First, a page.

Banks say they take no position in Trump lawsuit over congressional subpoenas

Deutsche Bank and Capital One said in letters filed in court on Tuesday that the banks do not want to take a position in the legal fight between President TrumpDonald John TrumpOvernight Health Care: US hits 10,000 coronavirus deaths | Trump touts 'friendly' talk with Biden on response | Trump dismisses report on hospital shortages as 'just wrong' | Cuomo sees possible signs of curve flattening in NY We need to be 'One America,' the polling says — and the politicians should listen Barr tells prosecutors to consider coronavirus risk when determining bail: report MORE and House Democrats seeking to obtain financial records from the banks.

Each bank made the assertion in separate letters, filed in response to a request from Trump’s lawyers seeking copies of the congressional subpoenas issued to the banks.

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Deutsche Bank wrote in a brief letter that the “underlying controversy” in the lawsuit — which initially targeted Deutsche Bank and Capital One — is between House Democrats and the president, his family and private businesses.

“As such, Deutsche Bank takes no position,” the letter states.

An attorney for Capital One said as much in a similar letter, writing that it “takes no position with respect to Plaintiffs’ request for an order” requiring the committees to hand over copies of the subpoenas.

Attorneys for the president have stated in previous filings that the banks and lawmakers have both declined to provide them with the actual subpoenas but that Deutsche Bank did give them a summary of the documents request.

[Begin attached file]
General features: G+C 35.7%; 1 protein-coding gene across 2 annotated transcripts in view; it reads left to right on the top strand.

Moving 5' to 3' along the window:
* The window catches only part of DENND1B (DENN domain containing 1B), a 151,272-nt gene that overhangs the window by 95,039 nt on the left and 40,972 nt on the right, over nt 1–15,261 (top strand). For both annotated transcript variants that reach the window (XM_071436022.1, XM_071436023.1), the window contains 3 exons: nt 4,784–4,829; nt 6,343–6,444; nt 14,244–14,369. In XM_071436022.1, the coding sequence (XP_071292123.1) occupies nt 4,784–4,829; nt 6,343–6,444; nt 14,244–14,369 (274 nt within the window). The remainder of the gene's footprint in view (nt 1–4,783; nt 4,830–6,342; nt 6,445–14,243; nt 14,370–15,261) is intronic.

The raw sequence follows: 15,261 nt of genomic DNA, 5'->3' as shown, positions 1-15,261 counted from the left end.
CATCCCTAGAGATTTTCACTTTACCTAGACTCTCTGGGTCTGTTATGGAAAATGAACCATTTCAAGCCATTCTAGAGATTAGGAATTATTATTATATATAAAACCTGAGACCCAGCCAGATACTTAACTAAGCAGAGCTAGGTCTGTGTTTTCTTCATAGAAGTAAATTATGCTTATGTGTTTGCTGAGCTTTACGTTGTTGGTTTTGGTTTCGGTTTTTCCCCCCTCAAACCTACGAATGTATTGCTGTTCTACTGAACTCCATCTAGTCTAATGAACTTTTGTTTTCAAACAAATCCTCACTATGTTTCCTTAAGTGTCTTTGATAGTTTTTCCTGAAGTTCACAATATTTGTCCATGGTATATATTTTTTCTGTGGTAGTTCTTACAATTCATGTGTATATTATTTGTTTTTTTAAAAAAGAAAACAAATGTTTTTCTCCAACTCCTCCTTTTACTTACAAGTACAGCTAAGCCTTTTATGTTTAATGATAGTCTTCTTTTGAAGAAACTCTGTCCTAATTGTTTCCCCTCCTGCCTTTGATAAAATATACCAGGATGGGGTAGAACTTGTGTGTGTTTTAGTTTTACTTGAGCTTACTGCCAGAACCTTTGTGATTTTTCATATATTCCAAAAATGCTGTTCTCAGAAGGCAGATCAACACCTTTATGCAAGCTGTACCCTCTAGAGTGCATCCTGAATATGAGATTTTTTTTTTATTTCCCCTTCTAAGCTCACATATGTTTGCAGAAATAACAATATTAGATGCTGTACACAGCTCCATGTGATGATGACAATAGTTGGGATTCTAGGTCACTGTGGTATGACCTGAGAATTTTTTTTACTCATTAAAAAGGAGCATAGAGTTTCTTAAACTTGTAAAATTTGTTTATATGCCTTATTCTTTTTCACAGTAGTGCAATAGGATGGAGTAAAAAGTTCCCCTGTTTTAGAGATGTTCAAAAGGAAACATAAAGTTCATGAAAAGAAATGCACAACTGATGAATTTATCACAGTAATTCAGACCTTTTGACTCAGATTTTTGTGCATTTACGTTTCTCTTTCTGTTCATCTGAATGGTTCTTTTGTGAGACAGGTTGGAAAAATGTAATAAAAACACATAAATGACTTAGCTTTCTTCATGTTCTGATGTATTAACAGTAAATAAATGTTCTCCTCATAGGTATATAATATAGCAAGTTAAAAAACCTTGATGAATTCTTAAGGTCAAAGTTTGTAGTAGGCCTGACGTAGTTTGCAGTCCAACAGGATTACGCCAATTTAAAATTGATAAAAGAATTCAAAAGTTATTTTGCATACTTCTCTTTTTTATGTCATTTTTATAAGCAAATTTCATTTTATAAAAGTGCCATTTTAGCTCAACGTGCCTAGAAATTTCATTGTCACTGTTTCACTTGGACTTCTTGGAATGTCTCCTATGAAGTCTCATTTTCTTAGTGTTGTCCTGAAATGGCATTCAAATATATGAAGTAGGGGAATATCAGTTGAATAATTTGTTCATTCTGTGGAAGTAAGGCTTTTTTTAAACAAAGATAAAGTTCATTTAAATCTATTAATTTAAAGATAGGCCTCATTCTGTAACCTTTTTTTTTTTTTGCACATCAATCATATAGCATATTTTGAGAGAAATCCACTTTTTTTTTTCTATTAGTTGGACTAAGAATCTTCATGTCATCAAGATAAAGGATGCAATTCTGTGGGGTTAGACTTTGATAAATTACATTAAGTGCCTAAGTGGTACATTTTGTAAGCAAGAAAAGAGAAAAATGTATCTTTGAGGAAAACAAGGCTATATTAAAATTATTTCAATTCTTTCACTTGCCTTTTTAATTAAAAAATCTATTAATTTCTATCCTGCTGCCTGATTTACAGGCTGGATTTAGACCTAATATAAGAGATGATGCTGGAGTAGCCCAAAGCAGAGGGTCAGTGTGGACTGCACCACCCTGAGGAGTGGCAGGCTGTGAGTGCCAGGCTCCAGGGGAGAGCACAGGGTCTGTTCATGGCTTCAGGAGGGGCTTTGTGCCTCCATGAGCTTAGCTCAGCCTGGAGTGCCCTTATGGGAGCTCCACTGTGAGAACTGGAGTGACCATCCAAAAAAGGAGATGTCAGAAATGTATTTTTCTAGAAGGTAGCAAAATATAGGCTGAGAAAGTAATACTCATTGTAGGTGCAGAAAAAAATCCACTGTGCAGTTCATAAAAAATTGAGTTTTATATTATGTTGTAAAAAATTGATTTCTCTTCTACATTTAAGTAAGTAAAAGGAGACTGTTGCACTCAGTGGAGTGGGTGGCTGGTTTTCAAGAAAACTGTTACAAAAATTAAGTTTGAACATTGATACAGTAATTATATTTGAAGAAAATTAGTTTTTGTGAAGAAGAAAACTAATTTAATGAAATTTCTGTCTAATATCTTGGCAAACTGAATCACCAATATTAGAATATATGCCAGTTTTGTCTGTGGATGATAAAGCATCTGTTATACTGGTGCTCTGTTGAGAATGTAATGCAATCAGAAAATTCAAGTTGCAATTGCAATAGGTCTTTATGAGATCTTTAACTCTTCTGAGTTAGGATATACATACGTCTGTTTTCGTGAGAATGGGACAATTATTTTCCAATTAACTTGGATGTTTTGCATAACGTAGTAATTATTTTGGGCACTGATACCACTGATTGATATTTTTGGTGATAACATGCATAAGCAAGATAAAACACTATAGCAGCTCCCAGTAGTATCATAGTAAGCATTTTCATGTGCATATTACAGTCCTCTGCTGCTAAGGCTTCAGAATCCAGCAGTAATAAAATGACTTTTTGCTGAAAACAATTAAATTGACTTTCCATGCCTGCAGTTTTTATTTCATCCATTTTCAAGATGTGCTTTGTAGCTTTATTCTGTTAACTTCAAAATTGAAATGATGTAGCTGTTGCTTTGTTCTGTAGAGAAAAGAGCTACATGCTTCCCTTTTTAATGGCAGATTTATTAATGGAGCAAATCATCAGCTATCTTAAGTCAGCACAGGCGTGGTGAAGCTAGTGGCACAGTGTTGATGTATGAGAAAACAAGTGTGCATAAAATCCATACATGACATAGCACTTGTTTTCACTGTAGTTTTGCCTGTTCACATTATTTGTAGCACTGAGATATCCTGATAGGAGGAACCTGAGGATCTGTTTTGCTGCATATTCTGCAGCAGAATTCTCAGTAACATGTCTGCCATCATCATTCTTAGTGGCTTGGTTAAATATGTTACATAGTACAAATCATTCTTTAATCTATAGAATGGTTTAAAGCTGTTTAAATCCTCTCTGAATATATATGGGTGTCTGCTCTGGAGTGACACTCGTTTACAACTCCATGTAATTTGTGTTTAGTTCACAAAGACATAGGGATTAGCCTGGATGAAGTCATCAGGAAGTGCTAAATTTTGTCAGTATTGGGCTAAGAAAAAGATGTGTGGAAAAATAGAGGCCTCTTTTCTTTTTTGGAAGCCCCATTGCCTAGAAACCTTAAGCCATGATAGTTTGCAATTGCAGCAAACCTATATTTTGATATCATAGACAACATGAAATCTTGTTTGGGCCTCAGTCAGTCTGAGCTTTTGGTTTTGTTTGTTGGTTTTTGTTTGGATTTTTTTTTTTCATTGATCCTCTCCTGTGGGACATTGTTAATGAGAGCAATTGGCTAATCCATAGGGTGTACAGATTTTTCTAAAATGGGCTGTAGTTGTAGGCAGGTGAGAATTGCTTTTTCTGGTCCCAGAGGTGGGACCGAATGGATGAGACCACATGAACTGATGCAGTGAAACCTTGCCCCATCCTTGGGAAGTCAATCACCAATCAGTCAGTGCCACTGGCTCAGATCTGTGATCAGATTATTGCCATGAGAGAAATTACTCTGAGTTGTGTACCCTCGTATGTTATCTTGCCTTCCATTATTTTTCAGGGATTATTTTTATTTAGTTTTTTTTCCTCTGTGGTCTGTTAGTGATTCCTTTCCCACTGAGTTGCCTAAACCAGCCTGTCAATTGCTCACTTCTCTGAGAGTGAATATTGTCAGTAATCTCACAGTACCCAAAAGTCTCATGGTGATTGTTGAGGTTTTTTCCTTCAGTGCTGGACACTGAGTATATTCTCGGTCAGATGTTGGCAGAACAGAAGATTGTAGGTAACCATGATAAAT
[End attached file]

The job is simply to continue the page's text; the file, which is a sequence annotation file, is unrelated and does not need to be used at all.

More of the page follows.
The subpoenas, issued by House Financial Services Committee Chairwoman Maxine WatersMaxine Moore WatersOvernight Health Care: White House projects grim death toll from coronavirus | Trump warns of 'painful' weeks ahead | US surpasses China in official virus deaths | CDC says 25 percent of cases never show symptoms Democrats, Trump set to battle over implementing T relief bill Maxine Waters unleashes over Trump COVID-19 response: 'Stop congratulating yourself! You're a failure' MORE (D-Calif.) and House Intelligence Committee Chairman Adam SchiffAdam Bennett SchiffDemocrats struggle to keep up with Trump messaging on coronavirus Trump defends firing of intel watchdog, calling him a 'disgrace' Democrats seize on Trump's firing of intelligence community watchdog MORE (D-Calif.), seek years of financial records pertaining to Trump, his family and his businesses.

Trump's lawyers said in a previous court filing that the banks have agreed to not hand over any of the requested materials until a judge makes a ruling on whether to issue a preliminary injunction in the case. 

The president's attorneys on Friday formally requested that a judge issue a preliminary injunction in the case and signaled that they would appeal any ruling not in their favor.

Trump sued the banks late last month in an attempt to block them from handing over the financial documents to Congress. He also filed a lawsuit against House Oversight and Reform Committee Chairman Elijah CummingsElijah Eugene CummingsMaryland postpones primary over coronavirus fears Maryland governor: 'Simply not enough supplies' on hand to tackle coronavirus Meadows joins White House facing reelection challenges MORE (D-Md.) to quash a subpoena he issued to the accounting firm Mazars for records pertaining to Trump.

Deutsche Bank Letter by on Scribd

 

 

Capital One Letter by on Scribd